Jirisan is a mountain range in the far south of South Korea. The surrounding county, Hadong, is home to Korea’s “wild tea”, which has been cultivated here for over 1000 years.
I arrived late in the afternoon with my wife and we took a bus through beautiful scenery following the river to the village of Agyang. We got off the bus and walked up the hill to a quiet and quaint little village of traditional Hanok houses. There were a lot of shops selling pottery and tourist souvenirs but they were all closed, it seemed as if we had the village almost to ourselves!
After a dinner of local noodles we found a small shop selling the local tea and had our first try. It was the first pick of the year, before the rain season. The green tea was smooth and had a note of toasty rice to it with a fresh finish. We drank about three pots and then headed to bed.
Ssangyesa Temple: the Most Important Site in Jirisan
We got up early and took a 30 minute bus ride to Ssanggyesa, passing many tea plantations on the way. When we arrived the first thing we did was go to see the original tea plantation which was started by Dae-Ryeom, who was sent to China as an envoy in AD828. Since then, the field has been preserved and the current tea trees are unkempt, left to grow naturally, and so it is called “wild tea”. I picked a few buds off a bush to take back and brew later.
After that we headed up to the temple, which is the first Korean one I have been to. A major difference from Chinese temples I noticed is that it is an active place of worship ad cultivation, rather than a tourist site. As you enter the temple signs appear in multiple languages asking for silence. There were several natural wells you could drink mountain water from, which I collected to brew my tea leaves I picked with.
The temple is also famous as being the place where abbot Jingam created Korean Buddhist music after studying in Tang Dynasty China.
Hiking up the beautiful trail behind the temple the only people we saw were monks on their way to a meditation retreat in a bamboo grove. There were truly wild tea trees growing on the side of the path, which looked as if they had been heavily picked, I’m guessing by the monks who do produce their own tea.
Later, we headed back to the village for lunch, which was a vegetarian meal consisting of lots of small dishes, one of which was tea leaves pickled in vinegar (unfortunately, I can’t say I was a huge fan of it).
In the afternoon we first visited a small shop and sat with some local monks drinking a black tea. The Hadong black tea was fairly light, quite similar to Tanyang Gongfu, a Chinese variety from Fujian. I personally think it would have been better had it been brewed with more leaves. After we left the shop we saw a very old woman by the roadside selling herbs picked from the mountains. She had some rough tea leaves in a bag for a very cheap price, which we decided to buy. As you would expect from rough leaves the flavour was fairly course and bitter, actually it reminded me of cheap green teabags you would buy in the UK supermarkets.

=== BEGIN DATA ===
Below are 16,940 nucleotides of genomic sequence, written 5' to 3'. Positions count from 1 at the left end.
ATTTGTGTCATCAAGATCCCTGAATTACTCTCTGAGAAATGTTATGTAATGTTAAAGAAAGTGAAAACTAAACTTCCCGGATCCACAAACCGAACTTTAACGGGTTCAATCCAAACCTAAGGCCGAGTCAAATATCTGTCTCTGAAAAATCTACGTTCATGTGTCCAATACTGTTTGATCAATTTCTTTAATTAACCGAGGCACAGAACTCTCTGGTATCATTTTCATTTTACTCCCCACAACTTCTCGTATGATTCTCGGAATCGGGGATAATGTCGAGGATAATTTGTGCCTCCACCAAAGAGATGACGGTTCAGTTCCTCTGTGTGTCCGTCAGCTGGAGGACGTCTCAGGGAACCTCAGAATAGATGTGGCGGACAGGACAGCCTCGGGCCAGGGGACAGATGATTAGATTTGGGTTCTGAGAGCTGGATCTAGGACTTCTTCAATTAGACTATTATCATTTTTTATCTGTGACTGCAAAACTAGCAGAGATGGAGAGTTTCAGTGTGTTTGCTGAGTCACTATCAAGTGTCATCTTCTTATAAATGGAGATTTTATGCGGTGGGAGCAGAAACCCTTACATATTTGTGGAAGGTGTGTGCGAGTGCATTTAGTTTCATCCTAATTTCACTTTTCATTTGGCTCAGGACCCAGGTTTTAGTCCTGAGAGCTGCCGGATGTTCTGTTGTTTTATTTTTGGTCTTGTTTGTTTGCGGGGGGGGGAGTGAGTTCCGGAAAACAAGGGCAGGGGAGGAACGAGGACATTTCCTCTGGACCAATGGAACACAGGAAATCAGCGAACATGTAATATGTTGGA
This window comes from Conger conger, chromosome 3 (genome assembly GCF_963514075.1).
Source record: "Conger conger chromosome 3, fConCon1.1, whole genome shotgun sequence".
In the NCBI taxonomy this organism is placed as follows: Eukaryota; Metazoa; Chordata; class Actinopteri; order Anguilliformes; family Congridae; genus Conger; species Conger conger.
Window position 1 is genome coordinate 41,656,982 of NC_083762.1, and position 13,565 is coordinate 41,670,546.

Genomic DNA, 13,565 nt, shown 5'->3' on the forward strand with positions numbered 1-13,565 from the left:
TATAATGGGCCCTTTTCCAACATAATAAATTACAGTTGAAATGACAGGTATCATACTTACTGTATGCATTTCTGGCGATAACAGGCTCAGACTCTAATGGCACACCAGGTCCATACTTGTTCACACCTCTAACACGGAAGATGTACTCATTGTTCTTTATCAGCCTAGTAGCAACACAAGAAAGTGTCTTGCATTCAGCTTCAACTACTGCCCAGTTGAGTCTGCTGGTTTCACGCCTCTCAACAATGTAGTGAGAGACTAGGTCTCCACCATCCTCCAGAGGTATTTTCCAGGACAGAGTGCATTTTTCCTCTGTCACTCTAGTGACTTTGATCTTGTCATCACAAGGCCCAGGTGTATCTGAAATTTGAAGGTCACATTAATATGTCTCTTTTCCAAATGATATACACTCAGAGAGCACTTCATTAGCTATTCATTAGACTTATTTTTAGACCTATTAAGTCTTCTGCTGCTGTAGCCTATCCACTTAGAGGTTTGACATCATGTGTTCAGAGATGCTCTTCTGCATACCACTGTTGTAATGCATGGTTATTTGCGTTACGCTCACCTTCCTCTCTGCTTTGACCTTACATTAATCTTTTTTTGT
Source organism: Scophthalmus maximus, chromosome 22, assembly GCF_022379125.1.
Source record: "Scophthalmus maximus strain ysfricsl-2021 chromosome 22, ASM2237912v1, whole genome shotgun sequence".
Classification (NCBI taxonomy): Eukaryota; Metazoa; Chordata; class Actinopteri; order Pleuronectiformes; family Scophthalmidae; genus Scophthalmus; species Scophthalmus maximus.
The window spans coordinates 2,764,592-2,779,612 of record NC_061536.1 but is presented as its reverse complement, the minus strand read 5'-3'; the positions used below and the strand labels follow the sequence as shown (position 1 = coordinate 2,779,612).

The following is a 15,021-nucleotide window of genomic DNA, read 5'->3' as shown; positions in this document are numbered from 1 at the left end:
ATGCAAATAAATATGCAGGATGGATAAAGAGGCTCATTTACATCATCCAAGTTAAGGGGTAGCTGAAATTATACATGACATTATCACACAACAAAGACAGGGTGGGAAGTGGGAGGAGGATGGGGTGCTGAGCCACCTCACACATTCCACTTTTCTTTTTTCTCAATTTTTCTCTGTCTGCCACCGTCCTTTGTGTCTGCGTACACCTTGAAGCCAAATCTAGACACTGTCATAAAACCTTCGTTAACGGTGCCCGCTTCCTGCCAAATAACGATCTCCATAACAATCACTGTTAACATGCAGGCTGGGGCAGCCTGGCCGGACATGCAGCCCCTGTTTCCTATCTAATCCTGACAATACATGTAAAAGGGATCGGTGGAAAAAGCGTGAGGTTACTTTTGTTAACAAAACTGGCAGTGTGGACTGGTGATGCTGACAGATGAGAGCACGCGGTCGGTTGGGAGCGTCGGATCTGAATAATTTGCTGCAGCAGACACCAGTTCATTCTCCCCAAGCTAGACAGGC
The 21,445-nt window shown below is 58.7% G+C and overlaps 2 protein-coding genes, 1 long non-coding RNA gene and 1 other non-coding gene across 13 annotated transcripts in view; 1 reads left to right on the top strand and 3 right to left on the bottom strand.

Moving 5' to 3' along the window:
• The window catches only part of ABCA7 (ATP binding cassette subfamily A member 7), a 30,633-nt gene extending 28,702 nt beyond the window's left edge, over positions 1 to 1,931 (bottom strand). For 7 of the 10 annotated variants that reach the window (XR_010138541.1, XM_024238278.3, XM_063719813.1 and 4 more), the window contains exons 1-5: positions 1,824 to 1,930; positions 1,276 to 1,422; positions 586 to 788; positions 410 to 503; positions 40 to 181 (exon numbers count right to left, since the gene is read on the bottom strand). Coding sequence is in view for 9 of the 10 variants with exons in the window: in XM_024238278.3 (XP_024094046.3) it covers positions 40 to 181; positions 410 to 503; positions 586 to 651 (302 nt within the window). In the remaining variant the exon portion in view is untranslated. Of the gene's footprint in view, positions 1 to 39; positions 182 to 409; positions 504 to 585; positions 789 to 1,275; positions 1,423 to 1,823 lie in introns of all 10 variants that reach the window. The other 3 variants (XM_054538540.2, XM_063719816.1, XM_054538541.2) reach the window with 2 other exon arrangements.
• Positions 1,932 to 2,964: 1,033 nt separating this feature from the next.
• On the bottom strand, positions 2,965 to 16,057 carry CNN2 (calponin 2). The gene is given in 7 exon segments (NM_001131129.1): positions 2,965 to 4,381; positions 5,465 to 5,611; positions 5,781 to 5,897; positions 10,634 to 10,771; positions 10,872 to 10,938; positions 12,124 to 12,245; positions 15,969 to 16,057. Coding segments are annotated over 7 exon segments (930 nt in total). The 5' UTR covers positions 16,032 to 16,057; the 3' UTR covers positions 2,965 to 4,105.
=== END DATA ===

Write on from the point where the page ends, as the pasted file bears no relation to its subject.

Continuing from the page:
The Tea Museum
Just below that original tea plantation I mentioned was the Tea Culture Museum. The museum exhibition itself is really of little interest, with some inaccurate information on the history and classification of tea, and some pieces of ancient teaware, but one part that did interest was offering hands on lessons on making green tea as well as performing tea ceremony. Unfortunately the making tea lesson was only available to groups of people who prebooked, but we did get to try our hand at Korean tea ceremony.
I will talk about the ceremony later, first I want to mention the teas we tried and bought in the museum shop. The green tea was excellent. We tried a “pre-rain” first flush, the cream of the crop so to speak. It’s flavour was bold and powerful, but not overwhelming. Unfortunately this tea was way out of my price range, so I went for a third flush, which still didnt come cheap. We also tried a Wulong, which to me tasted very similar to a light black tea, different to Chinese or Taiwanese wulongs.
On the whole, the Hadong wild teas are very good, especially the greens. They are expensive which I think is due to several factors; the small amount grown, the organic and fully handmade processing and for Koreans it is a national pride. I have often found, like in Britain, the Koreans will pay much more for locally made produce than for imports, while China is exaclty the opposite.
In the tea cultural centre they were offering free classes on tea ceremony. The lady who taught us was very cultured and polite. The first thing we learnt was how to properly sit, and how to handle the tools. Sitting should be kneeling, but you must not step your feet on the cushion as you kneel down. When you handle something you should use your right hand, palm up, and the left hand also palm up pointing at your right elbow.
To start the ceremony you bow and say to the guest “차 한잔 드십시오” (tsa hanzan te sip siyo), which means “please enjoy a cup of tea”. The tea ceremony is more ritualised than a Chinese ceremony, but simpler than the Japanese one. The ceremony is full of Confucian etiquette, with a definite hierarchy of who is given tea first and who drinks first. It generally starts from the oldest male present.
The room was layout was very beautiful, all wooden with tea sets layed out on the floor and a risen platform at the front where the teacher would give lessons to larger groups. It gave me the feeling of an ancient Chinese Confucian academy. I think Korea does a very good job of protecting and preserving the traditional culture, but they don’t always give due credit to their Chinese influences. I wish in the future I can see China work harder to promote these kind of activities as they have so much to offer.
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